Completion rates for apprentices and trainees who commenced training in 2016 have decreased slightly according to new data released today by the National Centre for Vocational Education Research (NCVER).
The latest figures show the:
- Individual completion rate is 56.1%, down 1.5 percentage points from individuals commencing in 2015
- Contract completion rate is 48.3%, down 1.4 percentage points from contracts commencing in 2015
- Completion rate for contracts that commenced in the December quarter 2020 is projected to increase to 50.3%.
Completion and attrition rates for apprentices and trainees 2020 tracks apprentice and trainee outcomes from when they started their training through to December 2020, recognising it generally takes 3 to 4 years to complete a trade and 1 to 2 years to complete a non-trade apprenticeship or traineeship. Where enough time is elapsed, NCVER reports observed actual contract completion rates, while projected contract completion rates for those who started their apprenticeship or traineeship more recently are also included, noting these projections will likely be impacted by the COVID-19 pandemic.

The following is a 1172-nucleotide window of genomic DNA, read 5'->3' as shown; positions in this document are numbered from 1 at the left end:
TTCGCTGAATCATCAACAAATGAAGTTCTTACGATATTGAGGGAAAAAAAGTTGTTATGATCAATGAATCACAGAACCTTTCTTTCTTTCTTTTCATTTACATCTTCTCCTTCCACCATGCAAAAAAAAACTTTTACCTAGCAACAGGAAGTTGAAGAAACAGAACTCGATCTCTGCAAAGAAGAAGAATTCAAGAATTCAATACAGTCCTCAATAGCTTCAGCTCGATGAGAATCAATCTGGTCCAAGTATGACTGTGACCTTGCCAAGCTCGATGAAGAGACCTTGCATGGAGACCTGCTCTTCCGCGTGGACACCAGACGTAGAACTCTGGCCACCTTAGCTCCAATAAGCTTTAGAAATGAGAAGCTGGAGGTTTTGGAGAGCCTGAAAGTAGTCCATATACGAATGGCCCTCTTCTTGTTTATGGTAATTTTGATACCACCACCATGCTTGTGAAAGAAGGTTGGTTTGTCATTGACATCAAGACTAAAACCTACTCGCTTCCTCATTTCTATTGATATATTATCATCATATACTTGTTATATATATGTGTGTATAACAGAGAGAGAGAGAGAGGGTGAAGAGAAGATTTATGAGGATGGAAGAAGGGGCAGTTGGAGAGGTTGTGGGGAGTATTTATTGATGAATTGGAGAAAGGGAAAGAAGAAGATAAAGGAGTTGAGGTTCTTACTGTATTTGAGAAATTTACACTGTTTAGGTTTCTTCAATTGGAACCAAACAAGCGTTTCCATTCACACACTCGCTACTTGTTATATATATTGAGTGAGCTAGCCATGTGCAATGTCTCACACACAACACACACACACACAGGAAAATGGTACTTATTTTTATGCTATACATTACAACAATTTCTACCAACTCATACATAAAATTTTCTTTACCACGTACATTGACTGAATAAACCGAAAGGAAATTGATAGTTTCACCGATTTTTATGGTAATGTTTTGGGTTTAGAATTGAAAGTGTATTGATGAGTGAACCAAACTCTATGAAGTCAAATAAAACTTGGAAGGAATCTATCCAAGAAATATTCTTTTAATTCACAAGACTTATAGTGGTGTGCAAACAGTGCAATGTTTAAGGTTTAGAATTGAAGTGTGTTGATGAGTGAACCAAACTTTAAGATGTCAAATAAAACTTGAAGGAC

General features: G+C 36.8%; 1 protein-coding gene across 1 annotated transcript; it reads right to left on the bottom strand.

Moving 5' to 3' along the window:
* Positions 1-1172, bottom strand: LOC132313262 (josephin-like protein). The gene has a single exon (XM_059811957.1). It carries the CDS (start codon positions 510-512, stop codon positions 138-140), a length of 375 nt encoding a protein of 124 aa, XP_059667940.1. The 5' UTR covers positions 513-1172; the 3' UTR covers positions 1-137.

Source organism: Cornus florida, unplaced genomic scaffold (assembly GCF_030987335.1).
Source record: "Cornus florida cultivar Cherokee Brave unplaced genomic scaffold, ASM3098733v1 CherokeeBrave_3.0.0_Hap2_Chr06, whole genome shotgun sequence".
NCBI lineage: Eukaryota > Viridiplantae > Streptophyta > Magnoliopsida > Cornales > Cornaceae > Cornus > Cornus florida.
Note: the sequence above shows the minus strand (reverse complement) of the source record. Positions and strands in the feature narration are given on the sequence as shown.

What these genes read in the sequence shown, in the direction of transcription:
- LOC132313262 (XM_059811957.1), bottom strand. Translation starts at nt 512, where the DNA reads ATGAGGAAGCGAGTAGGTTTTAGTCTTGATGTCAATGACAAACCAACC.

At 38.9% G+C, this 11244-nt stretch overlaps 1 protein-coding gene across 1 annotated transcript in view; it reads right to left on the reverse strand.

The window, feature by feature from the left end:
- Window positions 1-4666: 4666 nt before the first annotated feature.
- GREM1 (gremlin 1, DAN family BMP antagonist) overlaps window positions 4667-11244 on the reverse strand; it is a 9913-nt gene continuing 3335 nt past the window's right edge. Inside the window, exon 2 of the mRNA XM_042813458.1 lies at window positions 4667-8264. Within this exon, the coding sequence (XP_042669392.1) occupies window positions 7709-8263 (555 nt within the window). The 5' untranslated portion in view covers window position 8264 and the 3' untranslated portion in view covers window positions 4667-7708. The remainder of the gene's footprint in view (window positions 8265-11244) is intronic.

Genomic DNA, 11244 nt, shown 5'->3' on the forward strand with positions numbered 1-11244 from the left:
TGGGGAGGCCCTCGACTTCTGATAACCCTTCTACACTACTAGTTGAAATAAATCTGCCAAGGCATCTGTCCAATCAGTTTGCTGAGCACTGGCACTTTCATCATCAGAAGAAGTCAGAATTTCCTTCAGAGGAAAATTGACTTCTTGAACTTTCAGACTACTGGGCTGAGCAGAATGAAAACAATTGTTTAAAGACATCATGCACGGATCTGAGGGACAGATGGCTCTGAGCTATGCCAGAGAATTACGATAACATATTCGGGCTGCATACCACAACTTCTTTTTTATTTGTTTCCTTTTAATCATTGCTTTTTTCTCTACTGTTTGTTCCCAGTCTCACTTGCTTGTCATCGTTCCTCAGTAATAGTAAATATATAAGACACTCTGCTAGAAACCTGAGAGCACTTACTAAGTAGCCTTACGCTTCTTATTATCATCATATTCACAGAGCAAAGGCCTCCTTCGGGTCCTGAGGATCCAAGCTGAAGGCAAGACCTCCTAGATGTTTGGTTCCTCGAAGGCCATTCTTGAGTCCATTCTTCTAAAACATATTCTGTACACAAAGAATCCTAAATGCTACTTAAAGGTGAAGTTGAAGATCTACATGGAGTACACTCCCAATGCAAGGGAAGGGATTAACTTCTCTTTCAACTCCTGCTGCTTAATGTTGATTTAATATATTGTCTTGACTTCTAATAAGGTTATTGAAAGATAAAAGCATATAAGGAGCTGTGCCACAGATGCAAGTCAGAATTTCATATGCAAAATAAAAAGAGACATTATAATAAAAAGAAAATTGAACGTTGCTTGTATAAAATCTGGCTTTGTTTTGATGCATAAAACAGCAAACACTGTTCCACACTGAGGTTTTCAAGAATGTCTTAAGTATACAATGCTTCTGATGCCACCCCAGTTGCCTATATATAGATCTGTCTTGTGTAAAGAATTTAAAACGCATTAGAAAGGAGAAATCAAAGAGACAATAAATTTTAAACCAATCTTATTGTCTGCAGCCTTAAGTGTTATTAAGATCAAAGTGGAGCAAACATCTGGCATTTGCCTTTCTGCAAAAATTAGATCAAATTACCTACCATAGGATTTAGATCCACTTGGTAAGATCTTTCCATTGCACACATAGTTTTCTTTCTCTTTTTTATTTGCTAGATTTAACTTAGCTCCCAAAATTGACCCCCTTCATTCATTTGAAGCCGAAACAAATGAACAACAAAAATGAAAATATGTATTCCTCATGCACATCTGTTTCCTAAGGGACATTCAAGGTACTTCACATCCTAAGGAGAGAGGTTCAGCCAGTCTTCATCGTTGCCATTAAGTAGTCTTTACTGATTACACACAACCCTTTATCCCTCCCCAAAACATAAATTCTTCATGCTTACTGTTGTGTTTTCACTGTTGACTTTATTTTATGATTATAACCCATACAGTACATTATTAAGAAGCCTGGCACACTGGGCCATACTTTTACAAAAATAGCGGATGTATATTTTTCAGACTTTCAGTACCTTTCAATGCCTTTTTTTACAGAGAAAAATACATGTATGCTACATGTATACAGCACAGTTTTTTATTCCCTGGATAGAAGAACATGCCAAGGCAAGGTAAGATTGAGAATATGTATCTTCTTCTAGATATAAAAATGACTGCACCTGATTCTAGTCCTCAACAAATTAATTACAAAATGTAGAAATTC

Data are available for both individuals and contracts, as an individual may complete their training under more than one contract due to a change in employer or a break in their training.
Data products and resources for this release:
- In-depth information on apprentices and trainees, visit the National Apprentices and Trainees Collection
- Employment outcomes, reasons for non-completions, satisfaction with training, further study destinations, and on-the-job experiences of apprentices and trainees is available in Apprentice and trainee experience and destinations 2008, 2010 & 2019.
Enquiries: Deanne Loan M: 0413 523 691 E: email@example.com
About NCVER: we are the main provider of research, statistics and data on Australia’s VET sector. Our services help promote better understanding of VET and assist policy makers, practitioners, industry, training providers, and students to make informed decisions.
This work has been produced by NCVER on behalf of the Australian Government and state and territory governments, with funding provided through the Australian Government Department of Education, Skills and Employment.